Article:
Family: gaussian Links: mu = identity; sigma = identity Formula: bmi ~ age * chl Data: imp (Number of observations: 25) Samples: 10 chains, each with iter = 2000; warmup = 1000; thin = 1; total post-warmup samples = 10000 Population-Level Effects: Estimate Est.Error l-95% CI u-95% CI Rhat Bulk_ESS Tail_ESS Intercept 15.60 8.57 -0.80 33.18 1.05 125 3012 age 0.58 4.92 -9.27 10.05 1.02 1268 3116 chl 0.09 0.05 -0.00 0.18 1.09 69 945 age:chl -0.02 0.02 -0.07 0.03 1.03 300 2756 Family Specific Parameters: Estimate Est.Error l-95% CI u-95% CI Rhat Bulk_ESS Tail_ESS sigma 3.52 0.64 2.49 4.96 1.12 55 142 Samples were drawn using sampling(NUTS). For each parameter, Bulk_ESS and Tail_ESS are effective sample size measures, and Rhat is the potential scale reduction factor on split chains (at convergence, Rhat = 1).
In the summary output, we notice that some
Rhat values are higher than \(1.1\) indicating possible convergence problems. For models based on multiple imputed data sets, this is often a false positive: Chains of different submodels may not overlay each other exactly, since there were fitted to different data. We can see the chains on the right-hand side of
Such non-overlaying chains imply high
Rhat values without there actually being any convergence issue. Accordingly, we have to investigate the convergence of the submodels separately, which we can do by looking at
b_Intercept b_age b_chl b_age.chl sigma lp__ 1 1.00 1.00 1.00 1.00 1 1 2 1.01 1.01 1.01 1.01 1 1 3 1.00 1.00 1.00 1.00 1 1 4 1.00 1.00 1.00 1.00 1 1 5 1.00 1.00 1.00 1.00 1 1
The convergence of each of the submodels looks good. Accordingly, we can proceed with further post-processing and interpretation of the results. For instance, we could investigate the combined effect of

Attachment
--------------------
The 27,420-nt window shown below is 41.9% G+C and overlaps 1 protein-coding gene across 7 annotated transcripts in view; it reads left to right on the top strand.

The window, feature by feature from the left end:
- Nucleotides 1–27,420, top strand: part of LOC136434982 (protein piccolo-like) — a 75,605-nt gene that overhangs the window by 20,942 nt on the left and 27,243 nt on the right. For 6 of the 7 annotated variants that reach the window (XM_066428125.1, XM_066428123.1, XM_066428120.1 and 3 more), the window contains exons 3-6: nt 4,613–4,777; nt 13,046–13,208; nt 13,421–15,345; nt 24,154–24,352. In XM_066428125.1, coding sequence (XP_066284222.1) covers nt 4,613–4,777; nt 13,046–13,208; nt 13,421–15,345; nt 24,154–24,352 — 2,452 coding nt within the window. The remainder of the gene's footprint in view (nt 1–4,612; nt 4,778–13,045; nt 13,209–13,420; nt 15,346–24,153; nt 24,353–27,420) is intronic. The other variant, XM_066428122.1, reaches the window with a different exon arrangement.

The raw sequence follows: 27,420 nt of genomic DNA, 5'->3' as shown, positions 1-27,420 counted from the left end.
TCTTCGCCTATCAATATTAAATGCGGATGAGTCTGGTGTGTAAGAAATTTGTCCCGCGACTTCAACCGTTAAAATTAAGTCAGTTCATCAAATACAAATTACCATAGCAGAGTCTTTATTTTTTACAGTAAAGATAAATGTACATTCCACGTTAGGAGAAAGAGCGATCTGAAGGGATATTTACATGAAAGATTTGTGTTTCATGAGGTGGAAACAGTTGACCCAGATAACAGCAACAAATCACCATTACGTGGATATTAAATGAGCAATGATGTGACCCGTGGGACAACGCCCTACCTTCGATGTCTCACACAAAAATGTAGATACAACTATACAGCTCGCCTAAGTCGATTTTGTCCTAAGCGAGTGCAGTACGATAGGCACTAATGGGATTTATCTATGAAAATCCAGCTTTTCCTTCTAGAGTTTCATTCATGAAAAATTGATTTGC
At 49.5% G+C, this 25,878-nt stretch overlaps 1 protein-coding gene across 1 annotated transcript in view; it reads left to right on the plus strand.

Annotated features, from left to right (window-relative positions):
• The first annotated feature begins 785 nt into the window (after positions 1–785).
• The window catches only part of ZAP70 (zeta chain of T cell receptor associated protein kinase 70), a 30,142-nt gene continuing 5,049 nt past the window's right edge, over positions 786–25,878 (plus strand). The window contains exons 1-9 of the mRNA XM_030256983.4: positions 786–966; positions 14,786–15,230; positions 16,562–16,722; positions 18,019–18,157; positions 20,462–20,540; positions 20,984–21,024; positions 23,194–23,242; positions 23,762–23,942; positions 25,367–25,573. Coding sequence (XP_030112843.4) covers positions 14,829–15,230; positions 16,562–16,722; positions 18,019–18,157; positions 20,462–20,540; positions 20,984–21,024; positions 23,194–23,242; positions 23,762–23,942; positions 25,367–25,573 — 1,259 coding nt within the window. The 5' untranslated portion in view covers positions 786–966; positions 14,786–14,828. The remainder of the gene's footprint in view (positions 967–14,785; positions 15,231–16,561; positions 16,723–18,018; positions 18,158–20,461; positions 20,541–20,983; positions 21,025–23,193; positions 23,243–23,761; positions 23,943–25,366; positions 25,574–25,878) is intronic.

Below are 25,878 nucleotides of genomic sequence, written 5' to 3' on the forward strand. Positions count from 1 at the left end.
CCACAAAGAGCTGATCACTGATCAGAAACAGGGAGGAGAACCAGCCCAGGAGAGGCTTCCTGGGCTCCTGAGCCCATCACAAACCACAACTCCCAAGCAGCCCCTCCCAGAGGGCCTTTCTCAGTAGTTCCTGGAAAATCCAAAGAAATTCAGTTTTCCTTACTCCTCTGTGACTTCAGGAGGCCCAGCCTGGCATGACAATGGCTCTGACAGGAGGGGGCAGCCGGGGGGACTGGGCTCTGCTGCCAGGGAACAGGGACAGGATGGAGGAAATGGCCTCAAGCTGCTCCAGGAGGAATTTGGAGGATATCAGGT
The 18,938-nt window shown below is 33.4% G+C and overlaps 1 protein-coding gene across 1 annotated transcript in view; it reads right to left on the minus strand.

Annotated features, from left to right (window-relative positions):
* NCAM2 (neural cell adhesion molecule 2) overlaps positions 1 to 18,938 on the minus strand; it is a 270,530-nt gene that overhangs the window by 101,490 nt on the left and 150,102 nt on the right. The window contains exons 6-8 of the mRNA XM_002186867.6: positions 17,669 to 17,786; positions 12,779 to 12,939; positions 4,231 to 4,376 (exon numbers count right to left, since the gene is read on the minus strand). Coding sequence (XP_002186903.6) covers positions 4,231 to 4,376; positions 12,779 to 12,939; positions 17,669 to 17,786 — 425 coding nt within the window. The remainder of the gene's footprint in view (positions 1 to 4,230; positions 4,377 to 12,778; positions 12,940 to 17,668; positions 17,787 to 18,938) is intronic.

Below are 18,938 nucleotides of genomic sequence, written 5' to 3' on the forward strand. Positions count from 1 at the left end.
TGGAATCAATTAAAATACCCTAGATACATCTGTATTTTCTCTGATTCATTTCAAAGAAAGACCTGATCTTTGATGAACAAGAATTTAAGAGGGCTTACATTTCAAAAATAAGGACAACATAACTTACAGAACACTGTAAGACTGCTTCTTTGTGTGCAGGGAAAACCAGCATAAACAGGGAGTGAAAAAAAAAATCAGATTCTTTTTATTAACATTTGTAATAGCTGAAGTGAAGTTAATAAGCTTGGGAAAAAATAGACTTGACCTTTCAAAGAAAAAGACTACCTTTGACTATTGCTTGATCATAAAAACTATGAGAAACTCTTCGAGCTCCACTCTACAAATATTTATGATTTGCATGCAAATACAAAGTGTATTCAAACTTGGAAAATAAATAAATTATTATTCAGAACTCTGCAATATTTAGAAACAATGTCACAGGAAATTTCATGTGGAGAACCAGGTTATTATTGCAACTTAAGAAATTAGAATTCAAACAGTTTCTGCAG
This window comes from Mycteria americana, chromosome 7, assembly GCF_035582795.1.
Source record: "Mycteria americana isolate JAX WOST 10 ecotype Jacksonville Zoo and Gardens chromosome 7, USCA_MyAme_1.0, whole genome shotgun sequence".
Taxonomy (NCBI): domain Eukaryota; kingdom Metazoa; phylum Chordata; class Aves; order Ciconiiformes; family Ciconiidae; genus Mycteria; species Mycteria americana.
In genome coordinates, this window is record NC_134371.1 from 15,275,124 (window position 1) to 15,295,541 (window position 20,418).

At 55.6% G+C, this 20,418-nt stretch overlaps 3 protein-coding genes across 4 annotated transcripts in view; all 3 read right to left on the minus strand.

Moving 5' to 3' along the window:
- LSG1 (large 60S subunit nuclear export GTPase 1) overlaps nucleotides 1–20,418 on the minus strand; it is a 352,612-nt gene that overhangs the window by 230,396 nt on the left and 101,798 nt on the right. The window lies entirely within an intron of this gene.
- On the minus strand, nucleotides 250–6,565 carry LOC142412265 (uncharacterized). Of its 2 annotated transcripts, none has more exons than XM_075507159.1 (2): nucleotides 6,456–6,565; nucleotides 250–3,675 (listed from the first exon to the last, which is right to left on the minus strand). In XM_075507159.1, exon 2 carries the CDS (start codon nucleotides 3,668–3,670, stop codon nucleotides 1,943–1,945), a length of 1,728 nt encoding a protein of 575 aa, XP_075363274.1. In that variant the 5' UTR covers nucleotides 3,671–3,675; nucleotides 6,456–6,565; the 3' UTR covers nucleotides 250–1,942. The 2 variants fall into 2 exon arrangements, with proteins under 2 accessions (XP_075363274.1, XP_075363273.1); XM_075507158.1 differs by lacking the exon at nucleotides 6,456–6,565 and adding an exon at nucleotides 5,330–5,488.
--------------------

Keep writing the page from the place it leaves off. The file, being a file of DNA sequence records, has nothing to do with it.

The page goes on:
To summarize, the advantages of multiple imputation are obvious: One can apply it to all kinds of models, since model fitting functions do not need to know that the data sets were imputed, beforehand. Also, we do not need to worry about pooling across submodels when using fully Bayesian methods. The only drawback is the amount of time required for model fitting. Estimating Bayesian models is already quite slow with just a single data set and it only gets worse when working with multiple imputation.
brms offers built-in support for mice mainly because I use the latter in some of my own research projects. Nevertheless,
brm_multiple supports all kinds of multiple imputation packages as it also accepts a list of data frames as input for its
data argument. Thus, you just need to extract the imputed data frames in the form of a list, which can then be passed to
brm_multiple. Most multiple imputation packages have some built-in functionality for this task. When using the mi package, for instance, you simply need to call the
mi::complete function to get the desired output.
Imputation during model fitting is generally thought to be more complex than imputation before model fitting, because one has to take care of everything within one step. This remains true when imputing missing values with brms, but possibly to a somewhat smaller degree. Consider again the
nhanes data with the goal to predict
age contains no missing values, we only have to take special care of